but this map is explicitly not trying to make a political statement. Rather, it is an attempt to show who holds power over what geography in the Middle East. …”

    https://geopoliticalfutures.com/the-geopolitics-of-2017-in-4-maps/

    https://uploads.disquscdn.com/images/870c7e9f473b516a4c837d1f103f69c9f0338d23abec991e66edc9d1c503e451.jpg

  • Andrew Allison

    What is clear is that the overthrow of Gaddafi was a huge mistake!

    • Disappeared4x

      Yes, NO do-overs on bad regime change, which bodes well for Assad.

    • Kevin

      Agreed. Bush defanged him. Overthrowing people who cut a deal with the US is supremely foolish. We want to be able to reassure miscreants that if they cut a deal with us, we won’t then take advantage of their weakened state to seek their death. This was supremely foolish.

      • f1b0nacc1

        But it made Obama and company feel so VERY good about themselves….surely you cannot begrudge them that….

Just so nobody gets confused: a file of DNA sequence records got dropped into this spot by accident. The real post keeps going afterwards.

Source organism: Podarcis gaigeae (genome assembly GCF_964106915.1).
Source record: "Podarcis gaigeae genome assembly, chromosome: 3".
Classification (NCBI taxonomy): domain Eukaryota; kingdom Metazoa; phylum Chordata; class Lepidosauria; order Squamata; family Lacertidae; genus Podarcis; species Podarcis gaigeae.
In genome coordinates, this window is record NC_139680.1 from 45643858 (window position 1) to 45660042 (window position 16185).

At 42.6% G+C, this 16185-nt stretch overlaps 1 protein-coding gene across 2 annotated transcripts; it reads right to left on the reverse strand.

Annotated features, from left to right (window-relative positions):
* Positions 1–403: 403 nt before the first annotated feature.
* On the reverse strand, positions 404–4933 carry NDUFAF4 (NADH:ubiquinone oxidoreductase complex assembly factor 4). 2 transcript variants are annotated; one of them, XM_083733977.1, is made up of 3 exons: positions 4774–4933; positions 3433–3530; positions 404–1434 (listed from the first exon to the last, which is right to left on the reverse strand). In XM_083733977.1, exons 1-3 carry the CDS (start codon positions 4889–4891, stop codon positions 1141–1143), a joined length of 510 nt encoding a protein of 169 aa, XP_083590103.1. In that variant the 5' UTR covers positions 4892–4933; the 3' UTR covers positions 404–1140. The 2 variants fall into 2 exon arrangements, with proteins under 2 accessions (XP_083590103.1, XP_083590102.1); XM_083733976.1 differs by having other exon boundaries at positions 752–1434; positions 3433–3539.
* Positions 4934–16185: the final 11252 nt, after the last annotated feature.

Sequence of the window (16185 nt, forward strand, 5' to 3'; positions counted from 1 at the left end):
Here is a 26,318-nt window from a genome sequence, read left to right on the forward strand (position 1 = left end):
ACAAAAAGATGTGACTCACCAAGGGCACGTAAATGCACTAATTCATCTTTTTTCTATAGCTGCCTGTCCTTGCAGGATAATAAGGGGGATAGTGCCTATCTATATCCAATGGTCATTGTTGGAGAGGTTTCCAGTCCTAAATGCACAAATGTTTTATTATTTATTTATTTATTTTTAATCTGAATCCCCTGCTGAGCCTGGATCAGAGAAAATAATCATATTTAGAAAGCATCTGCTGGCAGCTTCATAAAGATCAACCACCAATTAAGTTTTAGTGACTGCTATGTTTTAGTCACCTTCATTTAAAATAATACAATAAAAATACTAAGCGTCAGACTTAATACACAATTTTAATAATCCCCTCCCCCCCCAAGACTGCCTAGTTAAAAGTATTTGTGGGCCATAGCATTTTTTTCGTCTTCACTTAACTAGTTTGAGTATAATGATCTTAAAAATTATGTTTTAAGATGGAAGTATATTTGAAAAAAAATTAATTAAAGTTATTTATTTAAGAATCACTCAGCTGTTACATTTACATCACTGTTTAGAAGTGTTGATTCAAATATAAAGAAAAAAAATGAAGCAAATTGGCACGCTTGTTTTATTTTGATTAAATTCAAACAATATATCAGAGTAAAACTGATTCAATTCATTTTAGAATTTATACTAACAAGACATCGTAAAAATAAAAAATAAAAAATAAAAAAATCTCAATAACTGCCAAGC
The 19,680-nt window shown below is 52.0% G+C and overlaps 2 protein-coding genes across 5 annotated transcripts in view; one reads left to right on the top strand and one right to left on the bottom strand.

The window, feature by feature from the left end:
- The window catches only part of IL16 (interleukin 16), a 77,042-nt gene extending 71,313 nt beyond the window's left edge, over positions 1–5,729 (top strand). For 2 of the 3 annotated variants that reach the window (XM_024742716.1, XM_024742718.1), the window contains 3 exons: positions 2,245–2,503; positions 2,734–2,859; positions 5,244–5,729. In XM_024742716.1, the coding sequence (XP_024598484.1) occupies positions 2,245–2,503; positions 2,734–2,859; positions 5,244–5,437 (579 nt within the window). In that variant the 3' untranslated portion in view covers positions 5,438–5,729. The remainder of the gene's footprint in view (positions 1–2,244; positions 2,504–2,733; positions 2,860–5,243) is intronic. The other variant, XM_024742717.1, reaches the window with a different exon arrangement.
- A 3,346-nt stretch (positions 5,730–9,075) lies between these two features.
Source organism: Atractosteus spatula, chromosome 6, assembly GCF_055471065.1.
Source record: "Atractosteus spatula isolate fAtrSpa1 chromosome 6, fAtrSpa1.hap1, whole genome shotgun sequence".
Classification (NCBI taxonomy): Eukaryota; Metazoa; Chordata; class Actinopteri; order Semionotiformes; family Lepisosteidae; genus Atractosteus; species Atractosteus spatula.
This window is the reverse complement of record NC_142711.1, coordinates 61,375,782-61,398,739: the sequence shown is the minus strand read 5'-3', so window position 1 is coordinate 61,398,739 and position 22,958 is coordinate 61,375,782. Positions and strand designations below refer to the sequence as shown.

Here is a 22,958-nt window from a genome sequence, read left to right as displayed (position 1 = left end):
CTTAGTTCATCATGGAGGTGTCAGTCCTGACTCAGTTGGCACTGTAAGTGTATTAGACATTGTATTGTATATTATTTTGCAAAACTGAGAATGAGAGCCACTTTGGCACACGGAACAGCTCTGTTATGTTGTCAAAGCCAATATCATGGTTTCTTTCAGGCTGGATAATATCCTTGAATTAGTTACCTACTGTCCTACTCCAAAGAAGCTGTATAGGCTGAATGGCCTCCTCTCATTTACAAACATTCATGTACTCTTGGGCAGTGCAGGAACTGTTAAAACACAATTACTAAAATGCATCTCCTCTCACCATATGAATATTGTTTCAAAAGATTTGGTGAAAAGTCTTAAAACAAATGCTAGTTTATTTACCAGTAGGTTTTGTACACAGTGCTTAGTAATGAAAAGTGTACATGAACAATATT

• CapitalHawk

          True, true. Everything these days is about the feel-goods. And nothing else matters.

        • LarryD

          Even though it was an illegal war, by any standard. Initiated without even asking Congress, violating the UN Security Council Resolution (only to establish a no-fly zone), not in response to an attack nor an immanent threat.

          Very much an Imperialist, Colonialist war. In violation of every principal of international law, and several principals Progressive have asserted for generations.

© The American Interest LLC 2005-2017 About Us Masthead Submissions Advertise Customer Service